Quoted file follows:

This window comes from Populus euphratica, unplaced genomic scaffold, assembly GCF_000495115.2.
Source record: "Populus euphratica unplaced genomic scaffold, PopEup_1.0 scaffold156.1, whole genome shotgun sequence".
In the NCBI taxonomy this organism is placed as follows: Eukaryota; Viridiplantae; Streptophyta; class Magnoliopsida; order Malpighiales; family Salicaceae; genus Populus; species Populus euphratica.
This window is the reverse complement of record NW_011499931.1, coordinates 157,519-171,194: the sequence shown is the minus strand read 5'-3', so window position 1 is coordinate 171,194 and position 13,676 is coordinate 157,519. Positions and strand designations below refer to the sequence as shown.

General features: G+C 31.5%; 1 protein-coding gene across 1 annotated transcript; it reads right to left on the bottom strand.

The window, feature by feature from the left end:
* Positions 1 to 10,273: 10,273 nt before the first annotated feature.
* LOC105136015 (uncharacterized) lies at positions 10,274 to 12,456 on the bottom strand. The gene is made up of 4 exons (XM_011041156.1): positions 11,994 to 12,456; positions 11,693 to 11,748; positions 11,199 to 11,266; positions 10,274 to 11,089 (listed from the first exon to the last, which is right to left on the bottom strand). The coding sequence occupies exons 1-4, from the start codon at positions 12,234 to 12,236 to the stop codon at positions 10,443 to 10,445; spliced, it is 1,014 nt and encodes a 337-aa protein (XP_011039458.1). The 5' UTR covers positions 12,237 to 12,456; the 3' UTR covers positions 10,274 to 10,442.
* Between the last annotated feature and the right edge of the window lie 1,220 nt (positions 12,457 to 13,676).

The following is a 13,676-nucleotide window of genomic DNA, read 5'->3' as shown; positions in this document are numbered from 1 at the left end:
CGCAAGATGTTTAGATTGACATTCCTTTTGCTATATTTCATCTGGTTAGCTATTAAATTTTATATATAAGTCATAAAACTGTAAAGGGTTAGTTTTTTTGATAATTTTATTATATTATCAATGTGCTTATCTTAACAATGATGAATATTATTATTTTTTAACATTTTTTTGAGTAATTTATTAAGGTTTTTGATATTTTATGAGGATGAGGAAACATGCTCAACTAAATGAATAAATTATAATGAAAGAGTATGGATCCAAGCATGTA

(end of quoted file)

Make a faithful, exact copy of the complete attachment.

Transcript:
This window comes from Populus euphratica, unplaced genomic scaffold, assembly GCF_000495115.2.
Source record: "Populus euphratica unplaced genomic scaffold, PopEup_1.0 scaffold156.1, whole genome shotgun sequence".
In the NCBI taxonomy this organism is placed as follows: Eukaryota; Viridiplantae; Streptophyta; class Magnoliopsida; order Malpighiales; family Salicaceae; genus Populus; species Populus euphratica.
This window is the reverse complement of record NW_011499931.1, coordinates 157,519-171,194: the sequence shown is the minus strand read 5'-3', so window position 1 is coordinate 171,194 and position 13,676 is coordinate 157,519. Positions and strand designations below refer to the sequence as shown.

General features: G+C 31.5%; 1 protein-coding gene across 1 annotated transcript; it reads right to left on the bottom strand.

The window, feature by feature from the left end:
* Positions 1 to 10,273: 10,273 nt before the first annotated feature.
* LOC105136015 (uncharacterized) lies at positions 10,274 to 12,456 on the bottom strand. The gene is made up of 4 exons (XM_011041156.1): positions 11,994 to 12,456; positions 11,693 to 11,748; positions 11,199 to 11,266; positions 10,274 to 11,089 (listed from the first exon to the last, which is right to left on the bottom strand). The coding sequence occupies exons 1-4, from the start codon at positions 12,234 to 12,236 to the stop codon at positions 10,443 to 10,445; spliced, it is 1,014 nt and encodes a 337-aa protein (XP_011039458.1). The 5' UTR covers positions 12,237 to 12,456; the 3' UTR covers positions 10,274 to 10,442.
* Between the last annotated feature and the right edge of the window lie 1,220 nt (positions 12,457 to 13,676).

The following is a 13,676-nucleotide window of genomic DNA, read 5'->3' as shown; positions in this document are numbered from 1 at the left end:
CGCAAGATGTTTAGATTGACATTCCTTTTGCTATATTTCATCTGGTTAGCTATTAAATTTTATATATAAGTCATAAAACTGTAAAGGGTTAGTTTTTTTGATAATTTTATTATATTATCAATGTGCTTATCTTAACAATGATGAATATTATTATTTTTTAACATTTTTTTGAGTAATTTATTAAGGTTTTTGATATTTTATGAGGATGAGGAAACATGCTCAACTAAATGAATAAATTATAATGAAAGAGTATGGATCCAAGCATGTA